When the Rainbow Lorikeets, Red Wattlebirds, Galahs and rosellas aren’t monopolising the birds baths, a suite of smaller species flock in for their turn. I’ve also heard a Black-chinned Honeyeater in the garden this morning – we sometimes see them during autumn as they disperse from their breeding sites in the surrounding bush.
Juvenile Brown-headed Honeyeater, Wyndham Street Newstead, 12th March 2017
Brown-headed Honeyeater (adult)
Female Spotted Pardalote
Brown-headed Honeyeater, Pound Lane Newstead, 22nd February 2017
Diamond Firetail (female)
White-plumed Honeyeater (imm.)
Yellow-tufted Honeyeater (imm.)
As mentioned in an earlier post this small dam on Pound Lane has proved a nice spot to while away an hour during the week. A procession of woodland birds visit the pool in the late afternoon – what has been especially pleasing is the number of juvenile birds – Diamond Firetail, Dusky Woodswallow, Yellow-tufted and White-plumed Honeyeaters in good numbers and evidence of a successful breeding season just gone.
White-browed Babbler, Pound Lane, 19th February 2017
Juvenile Dusky Woodswallow
Diamond Firetail (adult female)
Juvenile Diamond Firetail
For as long as we’ve lived in town Red Wattlebirds have pretty much ruled the roost in our garden. They will guard areas of flowering trees, such as the large Yellow Gums and Red Ironbarks in our yard and surrounding streets. Smaller nectarivorous birds, such as various honeyeaters and lorikeets are repeatedly harassed and chased away from blossoms by the large and aggressive wattlebirds. That has been the way things operate in town.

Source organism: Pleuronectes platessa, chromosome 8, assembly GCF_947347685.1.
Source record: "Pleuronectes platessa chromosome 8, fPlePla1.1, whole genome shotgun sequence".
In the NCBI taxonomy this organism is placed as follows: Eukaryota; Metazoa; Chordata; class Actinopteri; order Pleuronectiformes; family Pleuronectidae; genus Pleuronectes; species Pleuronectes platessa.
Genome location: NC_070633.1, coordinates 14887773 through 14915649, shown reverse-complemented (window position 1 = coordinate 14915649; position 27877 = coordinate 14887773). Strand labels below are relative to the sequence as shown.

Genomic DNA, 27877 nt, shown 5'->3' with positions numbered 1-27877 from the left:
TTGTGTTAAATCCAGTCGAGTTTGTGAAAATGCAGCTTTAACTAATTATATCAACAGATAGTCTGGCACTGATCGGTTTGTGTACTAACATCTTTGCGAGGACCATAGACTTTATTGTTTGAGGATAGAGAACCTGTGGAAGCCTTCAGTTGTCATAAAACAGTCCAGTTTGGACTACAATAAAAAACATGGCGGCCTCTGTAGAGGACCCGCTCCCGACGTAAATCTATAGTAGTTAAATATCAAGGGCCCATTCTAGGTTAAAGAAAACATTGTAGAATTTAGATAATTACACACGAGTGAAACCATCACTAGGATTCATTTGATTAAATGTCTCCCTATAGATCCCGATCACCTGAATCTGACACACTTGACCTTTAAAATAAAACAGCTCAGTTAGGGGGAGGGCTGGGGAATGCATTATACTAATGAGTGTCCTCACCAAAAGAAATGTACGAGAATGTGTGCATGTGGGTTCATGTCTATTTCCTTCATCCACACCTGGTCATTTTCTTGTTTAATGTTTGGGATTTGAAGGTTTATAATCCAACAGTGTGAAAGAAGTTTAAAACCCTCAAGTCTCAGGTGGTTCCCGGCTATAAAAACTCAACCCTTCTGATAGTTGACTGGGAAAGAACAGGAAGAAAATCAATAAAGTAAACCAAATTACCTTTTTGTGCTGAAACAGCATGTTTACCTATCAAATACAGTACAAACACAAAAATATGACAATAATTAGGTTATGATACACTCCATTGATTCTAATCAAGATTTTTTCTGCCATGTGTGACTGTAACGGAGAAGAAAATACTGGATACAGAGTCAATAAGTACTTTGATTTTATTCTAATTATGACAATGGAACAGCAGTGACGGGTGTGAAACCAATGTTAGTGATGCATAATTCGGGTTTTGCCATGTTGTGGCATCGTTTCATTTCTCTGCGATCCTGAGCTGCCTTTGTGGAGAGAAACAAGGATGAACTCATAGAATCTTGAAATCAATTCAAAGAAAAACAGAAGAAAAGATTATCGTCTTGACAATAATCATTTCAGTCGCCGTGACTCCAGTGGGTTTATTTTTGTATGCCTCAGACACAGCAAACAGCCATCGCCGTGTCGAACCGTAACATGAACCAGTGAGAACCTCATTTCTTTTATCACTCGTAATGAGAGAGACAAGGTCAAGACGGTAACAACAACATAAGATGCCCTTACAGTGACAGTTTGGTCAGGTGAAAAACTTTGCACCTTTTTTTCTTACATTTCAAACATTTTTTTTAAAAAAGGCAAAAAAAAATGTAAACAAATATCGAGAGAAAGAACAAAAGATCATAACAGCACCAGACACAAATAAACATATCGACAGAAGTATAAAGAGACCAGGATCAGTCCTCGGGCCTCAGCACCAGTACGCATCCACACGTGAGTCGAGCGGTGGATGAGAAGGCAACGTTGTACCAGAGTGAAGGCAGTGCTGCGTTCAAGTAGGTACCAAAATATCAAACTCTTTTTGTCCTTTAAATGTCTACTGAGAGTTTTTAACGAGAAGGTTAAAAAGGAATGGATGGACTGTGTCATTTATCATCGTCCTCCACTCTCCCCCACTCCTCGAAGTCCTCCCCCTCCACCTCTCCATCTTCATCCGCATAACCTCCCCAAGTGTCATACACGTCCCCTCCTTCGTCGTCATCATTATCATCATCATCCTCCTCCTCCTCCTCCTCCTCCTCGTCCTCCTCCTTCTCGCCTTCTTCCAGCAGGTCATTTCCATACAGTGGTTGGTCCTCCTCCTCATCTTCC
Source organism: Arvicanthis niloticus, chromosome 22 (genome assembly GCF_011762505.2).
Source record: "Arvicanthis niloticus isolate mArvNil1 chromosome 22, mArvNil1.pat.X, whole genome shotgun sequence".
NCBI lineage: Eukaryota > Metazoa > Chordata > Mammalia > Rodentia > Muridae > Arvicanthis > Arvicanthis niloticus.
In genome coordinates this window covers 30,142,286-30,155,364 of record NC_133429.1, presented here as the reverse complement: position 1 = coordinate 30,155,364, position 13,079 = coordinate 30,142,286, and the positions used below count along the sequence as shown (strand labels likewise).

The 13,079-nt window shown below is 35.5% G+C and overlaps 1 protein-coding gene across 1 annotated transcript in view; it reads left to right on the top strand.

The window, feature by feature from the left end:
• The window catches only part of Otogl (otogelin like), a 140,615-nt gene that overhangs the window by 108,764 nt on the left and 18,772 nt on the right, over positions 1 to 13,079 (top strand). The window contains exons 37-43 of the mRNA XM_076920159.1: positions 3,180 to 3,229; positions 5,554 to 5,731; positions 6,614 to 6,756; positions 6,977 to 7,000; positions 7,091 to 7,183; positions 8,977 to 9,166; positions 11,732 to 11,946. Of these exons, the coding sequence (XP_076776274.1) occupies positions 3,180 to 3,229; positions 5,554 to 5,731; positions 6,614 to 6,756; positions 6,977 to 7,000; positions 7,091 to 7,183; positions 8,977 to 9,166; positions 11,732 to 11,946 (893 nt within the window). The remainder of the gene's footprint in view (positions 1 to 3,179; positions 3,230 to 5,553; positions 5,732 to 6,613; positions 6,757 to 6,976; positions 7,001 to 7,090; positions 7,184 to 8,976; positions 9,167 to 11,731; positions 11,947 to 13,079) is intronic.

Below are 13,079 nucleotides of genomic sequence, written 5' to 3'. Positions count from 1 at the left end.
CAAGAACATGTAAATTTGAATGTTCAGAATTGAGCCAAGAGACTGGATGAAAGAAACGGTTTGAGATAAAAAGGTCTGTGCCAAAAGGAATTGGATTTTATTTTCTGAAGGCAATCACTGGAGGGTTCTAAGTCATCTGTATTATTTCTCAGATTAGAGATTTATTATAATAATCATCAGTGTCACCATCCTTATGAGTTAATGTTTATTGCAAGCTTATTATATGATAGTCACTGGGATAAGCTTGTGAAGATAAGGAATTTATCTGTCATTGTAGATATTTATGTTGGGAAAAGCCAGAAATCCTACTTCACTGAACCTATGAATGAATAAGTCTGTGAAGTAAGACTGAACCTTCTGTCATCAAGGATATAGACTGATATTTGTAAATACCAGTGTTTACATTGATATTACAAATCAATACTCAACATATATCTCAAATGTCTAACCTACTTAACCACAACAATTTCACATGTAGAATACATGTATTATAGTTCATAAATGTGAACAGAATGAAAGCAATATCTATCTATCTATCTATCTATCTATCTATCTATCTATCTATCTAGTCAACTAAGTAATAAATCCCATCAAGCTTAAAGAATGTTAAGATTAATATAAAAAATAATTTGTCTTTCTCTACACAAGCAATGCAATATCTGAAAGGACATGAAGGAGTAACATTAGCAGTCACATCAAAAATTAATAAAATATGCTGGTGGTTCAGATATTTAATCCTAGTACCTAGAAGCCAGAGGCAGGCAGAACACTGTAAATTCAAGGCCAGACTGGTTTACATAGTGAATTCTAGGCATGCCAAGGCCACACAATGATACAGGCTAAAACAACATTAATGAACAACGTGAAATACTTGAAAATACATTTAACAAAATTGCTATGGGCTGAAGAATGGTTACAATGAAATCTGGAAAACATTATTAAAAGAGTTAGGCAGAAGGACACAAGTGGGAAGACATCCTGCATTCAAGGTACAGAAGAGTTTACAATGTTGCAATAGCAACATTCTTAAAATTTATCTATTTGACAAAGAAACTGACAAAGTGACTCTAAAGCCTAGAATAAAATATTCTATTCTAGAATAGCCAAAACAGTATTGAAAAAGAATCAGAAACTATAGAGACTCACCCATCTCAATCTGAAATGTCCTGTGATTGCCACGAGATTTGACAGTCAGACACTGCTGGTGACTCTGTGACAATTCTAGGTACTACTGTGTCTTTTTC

With the recent arrival of some moderate sized flocks of Rainbow Lorikeets it appears the ‘natural order’ of things may be shifting.
A heavy flowering of Drooping Mistletoe in the Yellow Gums is attracting the Rainbow Lorikeets in numbers and they seem to be winning the battle with the resident wattlebirds. Even though the wattlebirds can successfully chase off a lorikeet the sheer weight of numbers is enabling the small groups of lorikeets to successfully guard the clumps of mistletoe, much to the annoyance of the wattlebirds.
Rainbow Lorikeet feeding in Drooping Mistletoe, Newstead, 21st February 2017
The Red Wattlebird’s lament
White-naped Honeyeaters, Newstead, 10th February 2017
Crimson Rosella keeping cool amongst the vines
Female Superb Fairy-wren
As the summer rolls on and the first run of hot days are behind us water is becoming scarce in the bush, apart from at the bush dams which filled nicely during spring.
This small waterhole is one of the last ones in the Mia Mia – hopefully a January cloudburst will replenish things.
Mia Mia waterhole, 3rd January 2017
The opening of the Newstead Pool is always eagerly anticipated in our local community.
Out in the Mia Mia the birds are spoilt for choice at the moment … I wonder how things will look in March?
The Mia Mia Pool, 11th December 2016 … not a lifeguard in sight!